Yet in spite of Mr Cook’s bouncing optimism, Apple seems unlikely to turn its watch into the next big must-have gadget. Certainly, the watch will not match the success of previous products, such as the iPod or iPhone.

It’s ignorant to lump the successes of iPod and iPhone together. iPod was indeed successful — for its time. But iPhone’s success is at least an order of magnitude — maybe several — greater. And oddly enough the “Revenues by Product” chart that The Economist uses to illustrate this very article shows just that. Compared to iPhone, iPod’s peak revenue just wasn’t that great.

If you don’t think Apple Watch can at least match the iPod’s success, I think you’re nuts. I’m going to run out of claim chowder pantry space.

Here’s their there explanation for this pessimism:

This is true for two main reasons. First, Apple’s newest creation replicates many of the functions that the smartphone already makes so seamless, such as checking e-mail, receiving calendar alerts and communicating with friends. People are unlikely to want to shell out a sum between $350 (for the most basic model) and $17,000 (for the fanciest version) for something with so few extra functions. Second, the Apple Watch is dependent on a nearby smartphone, which means that users will just be adding another device to their growing menageries instead of replacing one. This is not unlike selling someone a wristwatch that requires a pocket watch to work.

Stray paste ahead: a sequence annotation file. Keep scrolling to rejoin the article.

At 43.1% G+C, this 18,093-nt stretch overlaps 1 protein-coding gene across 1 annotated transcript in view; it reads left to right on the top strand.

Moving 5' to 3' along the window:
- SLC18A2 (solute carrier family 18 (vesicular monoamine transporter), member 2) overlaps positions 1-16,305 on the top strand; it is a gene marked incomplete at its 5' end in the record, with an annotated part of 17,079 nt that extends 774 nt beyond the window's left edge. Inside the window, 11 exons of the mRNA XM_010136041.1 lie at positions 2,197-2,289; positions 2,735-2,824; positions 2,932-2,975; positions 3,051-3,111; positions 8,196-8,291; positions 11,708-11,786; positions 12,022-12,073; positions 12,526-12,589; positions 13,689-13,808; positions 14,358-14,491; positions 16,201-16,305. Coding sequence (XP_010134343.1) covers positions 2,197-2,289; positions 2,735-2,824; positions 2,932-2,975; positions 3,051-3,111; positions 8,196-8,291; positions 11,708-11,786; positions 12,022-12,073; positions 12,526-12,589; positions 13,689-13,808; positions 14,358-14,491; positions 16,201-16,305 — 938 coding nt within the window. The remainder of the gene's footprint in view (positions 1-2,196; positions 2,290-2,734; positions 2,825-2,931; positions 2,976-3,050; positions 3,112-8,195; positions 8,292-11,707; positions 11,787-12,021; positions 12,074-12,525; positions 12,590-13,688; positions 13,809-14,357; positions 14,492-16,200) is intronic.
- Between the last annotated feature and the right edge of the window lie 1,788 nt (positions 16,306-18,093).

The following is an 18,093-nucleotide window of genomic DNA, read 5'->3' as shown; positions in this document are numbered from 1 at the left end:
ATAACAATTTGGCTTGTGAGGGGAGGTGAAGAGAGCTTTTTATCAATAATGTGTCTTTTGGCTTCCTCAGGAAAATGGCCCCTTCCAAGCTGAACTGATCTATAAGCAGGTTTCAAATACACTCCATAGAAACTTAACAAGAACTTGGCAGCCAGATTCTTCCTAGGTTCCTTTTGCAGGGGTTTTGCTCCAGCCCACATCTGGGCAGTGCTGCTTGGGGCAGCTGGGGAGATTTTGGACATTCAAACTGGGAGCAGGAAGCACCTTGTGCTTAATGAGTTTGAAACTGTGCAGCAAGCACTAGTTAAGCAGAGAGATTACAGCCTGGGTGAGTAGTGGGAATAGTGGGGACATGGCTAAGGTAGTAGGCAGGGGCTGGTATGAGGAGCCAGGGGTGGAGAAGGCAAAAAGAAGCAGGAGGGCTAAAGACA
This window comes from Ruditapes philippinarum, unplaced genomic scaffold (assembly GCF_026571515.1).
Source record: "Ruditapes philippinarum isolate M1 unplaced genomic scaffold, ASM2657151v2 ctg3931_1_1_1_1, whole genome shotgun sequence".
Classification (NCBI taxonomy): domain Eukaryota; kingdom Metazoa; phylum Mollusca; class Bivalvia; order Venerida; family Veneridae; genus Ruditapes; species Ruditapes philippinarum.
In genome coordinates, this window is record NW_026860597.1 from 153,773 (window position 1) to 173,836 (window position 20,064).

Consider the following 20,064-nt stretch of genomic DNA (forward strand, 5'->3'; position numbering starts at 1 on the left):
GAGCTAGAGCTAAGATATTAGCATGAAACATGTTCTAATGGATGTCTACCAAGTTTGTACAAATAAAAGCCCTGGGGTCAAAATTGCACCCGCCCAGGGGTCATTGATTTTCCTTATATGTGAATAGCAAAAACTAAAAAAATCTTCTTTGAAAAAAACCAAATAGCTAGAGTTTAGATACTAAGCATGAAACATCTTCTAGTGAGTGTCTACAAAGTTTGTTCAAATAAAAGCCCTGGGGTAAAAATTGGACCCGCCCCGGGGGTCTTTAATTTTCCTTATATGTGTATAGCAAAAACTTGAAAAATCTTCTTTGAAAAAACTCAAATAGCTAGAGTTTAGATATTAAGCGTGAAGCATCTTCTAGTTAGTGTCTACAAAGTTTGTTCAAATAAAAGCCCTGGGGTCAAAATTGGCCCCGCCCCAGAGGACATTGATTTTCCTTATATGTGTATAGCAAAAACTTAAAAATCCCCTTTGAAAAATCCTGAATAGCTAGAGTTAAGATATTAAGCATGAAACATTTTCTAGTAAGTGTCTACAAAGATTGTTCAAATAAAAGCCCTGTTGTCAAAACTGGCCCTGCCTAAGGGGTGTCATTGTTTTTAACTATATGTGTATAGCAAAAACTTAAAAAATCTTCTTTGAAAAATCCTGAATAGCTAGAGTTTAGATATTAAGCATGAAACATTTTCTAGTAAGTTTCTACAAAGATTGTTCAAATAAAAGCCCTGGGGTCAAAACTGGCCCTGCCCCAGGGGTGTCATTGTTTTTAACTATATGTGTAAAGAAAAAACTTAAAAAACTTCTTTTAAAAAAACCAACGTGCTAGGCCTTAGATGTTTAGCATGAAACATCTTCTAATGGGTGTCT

The Apple Watch’s current reliance upon a tethered iPhone is much like the way early iPhones required wired syncing to a Mac or PC for everything from music to contacts to calendars. Apple Watch will be an independent cloud client device eventually.

Apple Watch may or may not be a compelling device. The fact that it requires an iPhone companion will not determine that.

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ejp1082
925 days ago
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It's not wrong to observe that the device that Apple will sell in April probably isn't going to break sales records. Whether future versions do will depend on what those future versions have or don't.

Gruber is being disingenuous (but that's what Gruber does) to call it claim chowder when someone looks at what exists today rather than an imagined future version with the full wish list of features that he keeps talking about. It's fair to be skeptical of whether or not Apple (or anyone else) can overcome the battery life limitations to get those features in there.